Electron Microscopy
excerpt from Microcosmos by Jeremy Burgess, Michael Marten and Rosemary Taylor
Copyright 1987, Cambridge University Press, reproduced by permission.

Image Formation in the TEM

The illumination system of the TEM consists of the electron gun and one or, more usually, two condenser lenses. Electrons leaving the heated tungsten filament that forms the electron gun are accelerated towards an anode plate. They pass a biased grid (the Wehnelt cylinder) and travel through a hole in the anode plate before beginning their journey down the microscope column. First they encounter the condenser lenses, which concentrate the electron beam and bring it to a point of focus some way above the specimen plane. The condenser system contains a small physical aperture in the form of a disc of metal such as platinum or molybdenum with a precisely circular hole at its center. This aperture controls both the intensity and the angle of convergence of the electron beam. The operator usually has a choice of three aperture sizes, from a hole 25 micrometers in diameter up to 100 micrometers. Aperture size, together with the precise level of focus of the condenser lenses, form the operator's control of 'brightness' in the final image.

When the electrons encounter the specimen, one of three things can happen. They may pass through it unimpeded. They may be scattered without loss of energy (elastic scattering). Or they may be inelastically scattered; this involves an exchange of energy between the electron beam and the specimen, and may cause the emission from the specimen of secondary electrons or X-rays. Image contrast in the TEM depends on preventing the inelastically scattered electrons from contributing to the image. Their exclusion is accomplished by a second small aperture just below the specimen. This is the objective aperture and, again, the operator usually has a choice of three aperture sizes, which comprise the microscope's contrast control. (In practice, the major influence on image contrast is specimen preparation, as will be seen later.)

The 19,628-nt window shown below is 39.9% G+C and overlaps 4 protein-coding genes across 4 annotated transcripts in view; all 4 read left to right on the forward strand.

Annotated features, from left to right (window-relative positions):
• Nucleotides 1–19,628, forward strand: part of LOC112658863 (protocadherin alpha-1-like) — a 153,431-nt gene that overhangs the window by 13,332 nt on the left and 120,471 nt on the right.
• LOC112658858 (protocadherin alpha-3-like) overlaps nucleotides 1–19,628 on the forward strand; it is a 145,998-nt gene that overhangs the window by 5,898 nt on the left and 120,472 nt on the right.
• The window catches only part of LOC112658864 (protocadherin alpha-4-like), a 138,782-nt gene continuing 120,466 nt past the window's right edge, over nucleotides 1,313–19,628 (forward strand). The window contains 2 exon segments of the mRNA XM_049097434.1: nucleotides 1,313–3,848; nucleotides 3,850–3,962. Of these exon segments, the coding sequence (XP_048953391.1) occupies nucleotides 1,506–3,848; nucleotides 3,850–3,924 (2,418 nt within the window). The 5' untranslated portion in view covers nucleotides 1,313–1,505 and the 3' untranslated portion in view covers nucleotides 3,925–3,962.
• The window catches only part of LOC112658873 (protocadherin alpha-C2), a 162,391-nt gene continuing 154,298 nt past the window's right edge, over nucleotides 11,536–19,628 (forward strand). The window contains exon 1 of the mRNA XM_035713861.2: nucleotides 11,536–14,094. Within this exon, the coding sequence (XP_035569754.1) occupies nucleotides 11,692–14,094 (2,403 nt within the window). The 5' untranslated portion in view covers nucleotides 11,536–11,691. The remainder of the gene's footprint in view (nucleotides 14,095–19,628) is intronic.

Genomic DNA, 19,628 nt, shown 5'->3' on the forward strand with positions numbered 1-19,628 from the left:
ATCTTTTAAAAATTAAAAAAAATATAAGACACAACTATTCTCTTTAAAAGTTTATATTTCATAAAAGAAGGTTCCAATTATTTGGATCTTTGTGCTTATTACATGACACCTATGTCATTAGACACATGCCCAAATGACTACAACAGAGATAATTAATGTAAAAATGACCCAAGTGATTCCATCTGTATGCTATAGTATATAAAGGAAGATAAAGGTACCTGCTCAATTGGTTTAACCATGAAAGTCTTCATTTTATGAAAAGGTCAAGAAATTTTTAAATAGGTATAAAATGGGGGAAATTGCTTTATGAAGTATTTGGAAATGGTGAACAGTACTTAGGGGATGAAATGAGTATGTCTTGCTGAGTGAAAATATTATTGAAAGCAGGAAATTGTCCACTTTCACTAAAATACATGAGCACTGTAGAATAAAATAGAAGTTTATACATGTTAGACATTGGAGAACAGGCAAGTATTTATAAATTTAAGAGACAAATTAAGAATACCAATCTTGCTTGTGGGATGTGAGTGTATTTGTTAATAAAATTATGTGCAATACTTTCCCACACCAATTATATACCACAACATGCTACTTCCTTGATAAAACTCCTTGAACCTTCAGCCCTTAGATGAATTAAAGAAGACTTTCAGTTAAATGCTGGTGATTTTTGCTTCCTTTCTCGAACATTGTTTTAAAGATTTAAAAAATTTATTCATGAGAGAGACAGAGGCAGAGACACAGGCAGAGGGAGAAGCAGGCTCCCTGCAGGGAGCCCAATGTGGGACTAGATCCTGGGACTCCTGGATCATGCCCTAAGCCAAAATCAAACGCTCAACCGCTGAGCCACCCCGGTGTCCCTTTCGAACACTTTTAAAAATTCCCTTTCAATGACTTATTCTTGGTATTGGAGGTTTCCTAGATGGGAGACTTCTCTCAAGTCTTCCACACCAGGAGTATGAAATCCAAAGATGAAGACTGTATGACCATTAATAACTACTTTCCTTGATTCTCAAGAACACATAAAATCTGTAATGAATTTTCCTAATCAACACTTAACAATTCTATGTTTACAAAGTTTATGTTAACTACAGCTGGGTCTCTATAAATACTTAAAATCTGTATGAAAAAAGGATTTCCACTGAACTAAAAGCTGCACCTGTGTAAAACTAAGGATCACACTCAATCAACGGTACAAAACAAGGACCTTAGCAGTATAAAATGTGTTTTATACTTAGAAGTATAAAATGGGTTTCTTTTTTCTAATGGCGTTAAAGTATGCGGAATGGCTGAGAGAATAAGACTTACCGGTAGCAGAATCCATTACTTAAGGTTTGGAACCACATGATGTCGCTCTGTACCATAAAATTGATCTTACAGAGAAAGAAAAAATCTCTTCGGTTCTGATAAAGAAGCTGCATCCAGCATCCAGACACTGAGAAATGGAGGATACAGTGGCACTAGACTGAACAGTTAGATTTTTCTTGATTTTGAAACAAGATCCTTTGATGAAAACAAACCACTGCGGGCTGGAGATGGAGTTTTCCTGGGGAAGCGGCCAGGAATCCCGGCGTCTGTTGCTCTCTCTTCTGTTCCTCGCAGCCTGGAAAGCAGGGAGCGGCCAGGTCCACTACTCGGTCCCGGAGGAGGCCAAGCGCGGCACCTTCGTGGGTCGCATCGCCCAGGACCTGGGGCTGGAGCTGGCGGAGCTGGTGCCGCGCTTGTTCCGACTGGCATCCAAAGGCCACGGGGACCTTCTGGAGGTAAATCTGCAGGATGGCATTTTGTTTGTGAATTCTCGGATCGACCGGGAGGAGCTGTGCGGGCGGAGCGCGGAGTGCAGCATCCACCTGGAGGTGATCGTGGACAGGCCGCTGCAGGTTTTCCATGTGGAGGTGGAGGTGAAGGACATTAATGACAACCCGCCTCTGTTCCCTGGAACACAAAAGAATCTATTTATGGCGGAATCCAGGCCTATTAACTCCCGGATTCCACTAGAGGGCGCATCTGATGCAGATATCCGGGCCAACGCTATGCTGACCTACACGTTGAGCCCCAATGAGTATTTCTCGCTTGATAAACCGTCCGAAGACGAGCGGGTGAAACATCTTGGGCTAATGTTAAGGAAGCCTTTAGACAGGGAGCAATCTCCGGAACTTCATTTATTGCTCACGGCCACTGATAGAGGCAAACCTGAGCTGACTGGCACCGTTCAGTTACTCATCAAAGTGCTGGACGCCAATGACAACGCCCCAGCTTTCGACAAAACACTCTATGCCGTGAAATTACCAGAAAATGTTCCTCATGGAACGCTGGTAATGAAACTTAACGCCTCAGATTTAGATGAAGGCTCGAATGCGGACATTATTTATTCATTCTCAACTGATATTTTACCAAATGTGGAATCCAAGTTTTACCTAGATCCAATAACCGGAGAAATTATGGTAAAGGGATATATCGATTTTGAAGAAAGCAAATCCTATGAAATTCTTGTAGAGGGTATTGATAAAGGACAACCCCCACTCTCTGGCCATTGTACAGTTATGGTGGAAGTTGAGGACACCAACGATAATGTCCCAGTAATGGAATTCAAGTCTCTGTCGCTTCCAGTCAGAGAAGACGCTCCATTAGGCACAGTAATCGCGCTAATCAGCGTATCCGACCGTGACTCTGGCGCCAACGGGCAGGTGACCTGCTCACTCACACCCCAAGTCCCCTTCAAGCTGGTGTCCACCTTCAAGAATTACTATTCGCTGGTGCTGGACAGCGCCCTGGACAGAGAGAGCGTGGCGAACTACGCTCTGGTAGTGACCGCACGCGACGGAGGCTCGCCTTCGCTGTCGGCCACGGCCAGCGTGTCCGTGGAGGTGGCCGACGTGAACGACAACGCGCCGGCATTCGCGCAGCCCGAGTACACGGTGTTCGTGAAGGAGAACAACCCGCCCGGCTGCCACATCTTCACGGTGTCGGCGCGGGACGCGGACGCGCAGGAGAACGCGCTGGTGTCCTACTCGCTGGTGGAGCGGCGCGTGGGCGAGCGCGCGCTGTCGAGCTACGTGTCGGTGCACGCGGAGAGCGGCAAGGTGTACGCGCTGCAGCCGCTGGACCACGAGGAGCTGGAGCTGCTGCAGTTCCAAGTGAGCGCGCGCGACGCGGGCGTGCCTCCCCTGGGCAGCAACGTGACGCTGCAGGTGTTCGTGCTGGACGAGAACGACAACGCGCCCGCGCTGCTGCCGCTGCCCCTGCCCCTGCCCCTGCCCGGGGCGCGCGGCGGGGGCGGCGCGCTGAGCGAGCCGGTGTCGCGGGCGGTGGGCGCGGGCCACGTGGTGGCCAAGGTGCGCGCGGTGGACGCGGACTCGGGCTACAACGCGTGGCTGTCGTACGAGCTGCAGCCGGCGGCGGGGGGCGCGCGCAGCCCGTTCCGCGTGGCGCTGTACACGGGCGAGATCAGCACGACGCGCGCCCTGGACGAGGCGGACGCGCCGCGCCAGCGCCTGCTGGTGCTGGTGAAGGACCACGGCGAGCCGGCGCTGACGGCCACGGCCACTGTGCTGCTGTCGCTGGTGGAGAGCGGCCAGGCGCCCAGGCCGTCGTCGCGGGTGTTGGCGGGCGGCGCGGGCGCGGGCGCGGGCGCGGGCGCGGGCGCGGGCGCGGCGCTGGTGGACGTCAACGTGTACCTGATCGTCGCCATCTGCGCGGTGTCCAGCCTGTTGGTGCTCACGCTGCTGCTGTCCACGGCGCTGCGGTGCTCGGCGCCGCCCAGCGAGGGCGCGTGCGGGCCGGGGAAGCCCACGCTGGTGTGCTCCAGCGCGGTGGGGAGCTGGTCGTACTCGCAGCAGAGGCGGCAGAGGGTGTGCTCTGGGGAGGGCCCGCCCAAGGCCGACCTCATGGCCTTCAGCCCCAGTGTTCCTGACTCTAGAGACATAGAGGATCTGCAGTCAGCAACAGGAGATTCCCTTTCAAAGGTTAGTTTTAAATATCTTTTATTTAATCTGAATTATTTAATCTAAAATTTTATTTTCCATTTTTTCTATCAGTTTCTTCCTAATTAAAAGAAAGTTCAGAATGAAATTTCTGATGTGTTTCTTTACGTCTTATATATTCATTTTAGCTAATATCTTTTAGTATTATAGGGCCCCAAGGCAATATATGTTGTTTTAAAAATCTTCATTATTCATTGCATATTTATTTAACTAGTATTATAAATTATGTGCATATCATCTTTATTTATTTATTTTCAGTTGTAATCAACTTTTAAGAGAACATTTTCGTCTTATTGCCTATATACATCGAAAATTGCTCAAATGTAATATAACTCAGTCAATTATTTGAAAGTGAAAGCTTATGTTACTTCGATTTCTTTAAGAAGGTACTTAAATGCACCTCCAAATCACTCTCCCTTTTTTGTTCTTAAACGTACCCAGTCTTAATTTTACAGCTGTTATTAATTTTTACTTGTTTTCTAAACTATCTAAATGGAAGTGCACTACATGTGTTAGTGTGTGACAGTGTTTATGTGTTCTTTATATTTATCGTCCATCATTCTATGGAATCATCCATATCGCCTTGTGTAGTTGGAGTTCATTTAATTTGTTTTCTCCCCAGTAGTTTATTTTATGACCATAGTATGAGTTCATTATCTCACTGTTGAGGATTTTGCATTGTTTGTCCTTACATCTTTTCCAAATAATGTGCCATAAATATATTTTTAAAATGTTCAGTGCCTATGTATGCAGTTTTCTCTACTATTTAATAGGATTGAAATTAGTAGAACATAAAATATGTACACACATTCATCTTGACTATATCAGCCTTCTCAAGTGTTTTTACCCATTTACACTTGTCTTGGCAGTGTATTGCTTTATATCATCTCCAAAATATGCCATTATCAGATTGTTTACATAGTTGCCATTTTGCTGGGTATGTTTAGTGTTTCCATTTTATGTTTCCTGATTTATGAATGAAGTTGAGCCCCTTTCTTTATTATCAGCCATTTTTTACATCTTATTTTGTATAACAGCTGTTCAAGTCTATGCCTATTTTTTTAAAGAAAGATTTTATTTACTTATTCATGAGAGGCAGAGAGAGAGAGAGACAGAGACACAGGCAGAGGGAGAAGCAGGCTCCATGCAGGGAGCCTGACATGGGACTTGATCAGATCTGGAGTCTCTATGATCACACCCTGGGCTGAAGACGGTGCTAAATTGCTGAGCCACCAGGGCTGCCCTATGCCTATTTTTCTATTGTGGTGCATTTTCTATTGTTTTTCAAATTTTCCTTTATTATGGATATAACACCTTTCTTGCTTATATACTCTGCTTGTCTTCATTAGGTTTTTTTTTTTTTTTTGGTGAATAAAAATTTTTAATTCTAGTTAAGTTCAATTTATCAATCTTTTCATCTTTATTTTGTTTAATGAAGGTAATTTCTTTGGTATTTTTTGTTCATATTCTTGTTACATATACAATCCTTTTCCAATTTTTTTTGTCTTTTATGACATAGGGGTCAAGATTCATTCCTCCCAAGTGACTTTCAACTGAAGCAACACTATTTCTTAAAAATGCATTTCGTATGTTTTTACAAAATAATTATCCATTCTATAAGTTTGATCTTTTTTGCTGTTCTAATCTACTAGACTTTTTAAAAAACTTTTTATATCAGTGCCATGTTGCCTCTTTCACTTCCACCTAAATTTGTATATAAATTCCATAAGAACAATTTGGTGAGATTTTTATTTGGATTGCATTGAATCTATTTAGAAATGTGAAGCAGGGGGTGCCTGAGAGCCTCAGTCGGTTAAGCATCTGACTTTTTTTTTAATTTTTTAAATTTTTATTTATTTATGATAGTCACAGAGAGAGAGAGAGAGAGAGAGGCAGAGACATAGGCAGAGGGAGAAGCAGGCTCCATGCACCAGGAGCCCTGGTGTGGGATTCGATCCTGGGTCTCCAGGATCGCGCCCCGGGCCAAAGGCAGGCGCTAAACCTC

The specimen is surrounded by the objective lens (not to be confused with the objective aperture), which magnifies the image of the specimen to a small degree, of the order of x 50. Changes to the current flowing through the objective lens constitute the microscope's 'focus' control. The magnified image from the objective lens is further enlarged by two other lenses below the specimen. They are called the intermediate lens and the projector lens. Both the absolute and relative excitations of these lenses are controlled electronically by a simple 'magnification' control on the microscope's operating console. Most modern TEMs can be set to give a final magnification anywhere in the range x1,000 - x500,000.

Finally, electrons leave the projector lens and strike a screen coated with fluorescent material. The operator sees a continuous image of the specimen, usually green in color, through a viewing window. Fine adjustments to the image are made while viewing it with an externally mounted, low-power binocular microscope.

The control which the operator has over the image is considerable. Brightness, focus, magnification and to some extent contrast are all adjustable. In addition, the operator can improve image quality by careful adjustments of astigmatism correction controls. However, most of the characteristics of the image are predetermined by techniques used to prepare the specimen. A good operator can get the best out of a specimen, but it needs a well-prepared specimen to produce an excellent image.

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Page authored by Paul Perkes and the ACEPT W3 Group
Department of Physics and Astronomy, Arizona State University, Tempe, AZ 85287-1504
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